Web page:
Gedney Dyke is a hamlet in the parish of Gedney. The Wesleyan chapel here figured in a Victorian scandal concerning the burial of a child. It opened on Main Street in 1800 but apparently not acquired by the Wesleyans until 1815.
In 1844 they purchased a plot on Roman Bank for burials, this in response to the controversial decision in 1839 of Thomas Escott, vicar of Gedney, in refusing to bury a child (of dissenting parents) who had been baptised by an itinerant preacher in the Gedney Dyke chapel. His actions were challenged in protracted hearings in the ecclesiastical courts where he lost his case and was suspended from duties for three months by the Privy Council. The judgement was to the effect that the child had been baptised according to the prescribed rite and in the name of The Trinity. The outcome was a triumph for nonconformity. Many in the national hierarchy of the Wesleyan movement attended these court proceedings. The Free Methodist chapel was built adjacent to the burial ground in 1866 by reformers who seceded from the local Wesleyan Society.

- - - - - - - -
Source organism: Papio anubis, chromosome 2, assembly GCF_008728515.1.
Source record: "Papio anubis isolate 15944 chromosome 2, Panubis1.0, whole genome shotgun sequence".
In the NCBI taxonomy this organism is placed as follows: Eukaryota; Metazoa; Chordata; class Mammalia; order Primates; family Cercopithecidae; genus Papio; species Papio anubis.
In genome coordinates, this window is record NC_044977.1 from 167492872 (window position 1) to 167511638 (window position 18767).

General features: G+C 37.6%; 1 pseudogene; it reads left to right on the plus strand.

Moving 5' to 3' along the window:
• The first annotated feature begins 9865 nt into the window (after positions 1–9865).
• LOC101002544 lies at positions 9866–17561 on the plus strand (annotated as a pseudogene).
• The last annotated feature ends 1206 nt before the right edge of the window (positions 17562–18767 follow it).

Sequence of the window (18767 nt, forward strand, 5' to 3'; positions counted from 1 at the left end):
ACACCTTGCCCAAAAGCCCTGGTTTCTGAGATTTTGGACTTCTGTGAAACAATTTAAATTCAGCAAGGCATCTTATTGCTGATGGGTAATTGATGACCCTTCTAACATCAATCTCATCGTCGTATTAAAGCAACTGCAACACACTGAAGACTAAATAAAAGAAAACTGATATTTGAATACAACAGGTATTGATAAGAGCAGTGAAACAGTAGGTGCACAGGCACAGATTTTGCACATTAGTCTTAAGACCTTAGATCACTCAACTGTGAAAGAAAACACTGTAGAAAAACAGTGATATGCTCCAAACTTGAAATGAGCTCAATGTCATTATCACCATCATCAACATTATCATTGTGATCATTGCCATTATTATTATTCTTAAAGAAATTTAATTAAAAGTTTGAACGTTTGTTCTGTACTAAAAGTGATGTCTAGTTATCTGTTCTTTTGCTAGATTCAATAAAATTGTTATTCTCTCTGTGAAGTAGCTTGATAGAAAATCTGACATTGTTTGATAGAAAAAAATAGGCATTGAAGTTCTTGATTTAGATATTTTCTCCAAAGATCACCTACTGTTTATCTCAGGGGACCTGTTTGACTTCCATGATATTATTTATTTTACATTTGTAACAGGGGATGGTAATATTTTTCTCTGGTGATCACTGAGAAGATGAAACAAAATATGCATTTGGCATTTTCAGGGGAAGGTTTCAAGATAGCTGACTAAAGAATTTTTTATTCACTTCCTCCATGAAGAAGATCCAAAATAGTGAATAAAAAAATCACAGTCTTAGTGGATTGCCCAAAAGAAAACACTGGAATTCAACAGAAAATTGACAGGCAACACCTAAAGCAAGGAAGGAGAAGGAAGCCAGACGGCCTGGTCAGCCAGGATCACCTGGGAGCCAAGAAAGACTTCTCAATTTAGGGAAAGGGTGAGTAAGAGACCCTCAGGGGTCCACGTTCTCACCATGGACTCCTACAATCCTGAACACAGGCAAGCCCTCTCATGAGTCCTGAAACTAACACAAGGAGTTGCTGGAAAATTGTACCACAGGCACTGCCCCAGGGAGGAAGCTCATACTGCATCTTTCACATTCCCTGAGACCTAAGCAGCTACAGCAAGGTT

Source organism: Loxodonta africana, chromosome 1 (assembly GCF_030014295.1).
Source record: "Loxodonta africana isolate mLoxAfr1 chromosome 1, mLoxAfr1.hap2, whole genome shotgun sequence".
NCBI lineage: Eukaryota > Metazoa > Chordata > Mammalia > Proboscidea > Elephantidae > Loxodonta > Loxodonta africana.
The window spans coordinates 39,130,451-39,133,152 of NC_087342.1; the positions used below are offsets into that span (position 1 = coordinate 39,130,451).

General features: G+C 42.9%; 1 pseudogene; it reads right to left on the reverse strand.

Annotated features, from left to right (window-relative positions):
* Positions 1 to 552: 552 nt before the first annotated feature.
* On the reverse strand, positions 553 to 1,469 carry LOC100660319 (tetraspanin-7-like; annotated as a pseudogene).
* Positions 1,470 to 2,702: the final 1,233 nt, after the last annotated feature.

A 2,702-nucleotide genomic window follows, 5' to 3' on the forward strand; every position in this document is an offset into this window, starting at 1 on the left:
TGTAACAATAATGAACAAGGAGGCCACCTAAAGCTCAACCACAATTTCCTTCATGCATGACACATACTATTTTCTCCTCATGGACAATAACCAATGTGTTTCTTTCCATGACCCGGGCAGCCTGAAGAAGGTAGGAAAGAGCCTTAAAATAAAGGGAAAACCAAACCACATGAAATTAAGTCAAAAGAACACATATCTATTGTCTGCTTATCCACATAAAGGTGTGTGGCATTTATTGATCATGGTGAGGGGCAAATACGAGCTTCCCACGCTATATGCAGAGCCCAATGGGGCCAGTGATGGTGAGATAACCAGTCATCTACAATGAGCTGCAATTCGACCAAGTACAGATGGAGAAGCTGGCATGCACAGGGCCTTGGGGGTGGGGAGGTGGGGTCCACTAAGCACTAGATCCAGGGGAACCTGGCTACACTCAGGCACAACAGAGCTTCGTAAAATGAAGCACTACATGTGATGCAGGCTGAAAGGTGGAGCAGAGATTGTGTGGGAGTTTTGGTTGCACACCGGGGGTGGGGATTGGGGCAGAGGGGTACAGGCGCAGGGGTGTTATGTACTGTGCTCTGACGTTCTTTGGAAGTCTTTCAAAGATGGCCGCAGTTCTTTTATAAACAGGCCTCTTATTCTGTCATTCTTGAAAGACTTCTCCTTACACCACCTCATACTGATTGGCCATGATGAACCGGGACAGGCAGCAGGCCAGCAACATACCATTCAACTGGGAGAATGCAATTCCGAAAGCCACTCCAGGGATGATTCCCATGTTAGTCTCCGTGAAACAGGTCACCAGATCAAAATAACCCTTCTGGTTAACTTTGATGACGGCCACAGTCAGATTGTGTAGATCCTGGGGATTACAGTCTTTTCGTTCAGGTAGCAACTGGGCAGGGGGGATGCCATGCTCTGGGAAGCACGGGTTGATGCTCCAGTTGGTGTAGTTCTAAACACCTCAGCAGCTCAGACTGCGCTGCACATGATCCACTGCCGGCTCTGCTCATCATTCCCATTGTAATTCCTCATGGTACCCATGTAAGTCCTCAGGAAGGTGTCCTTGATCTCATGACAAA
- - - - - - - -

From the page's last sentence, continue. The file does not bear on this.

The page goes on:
The chapel closed c.1967. There is a residence known as Chapel House although it is dated 1876. Down the road the old burial ground is now part of private premises which includes the extant (converted) United Free Methodist chapel (closed 1973).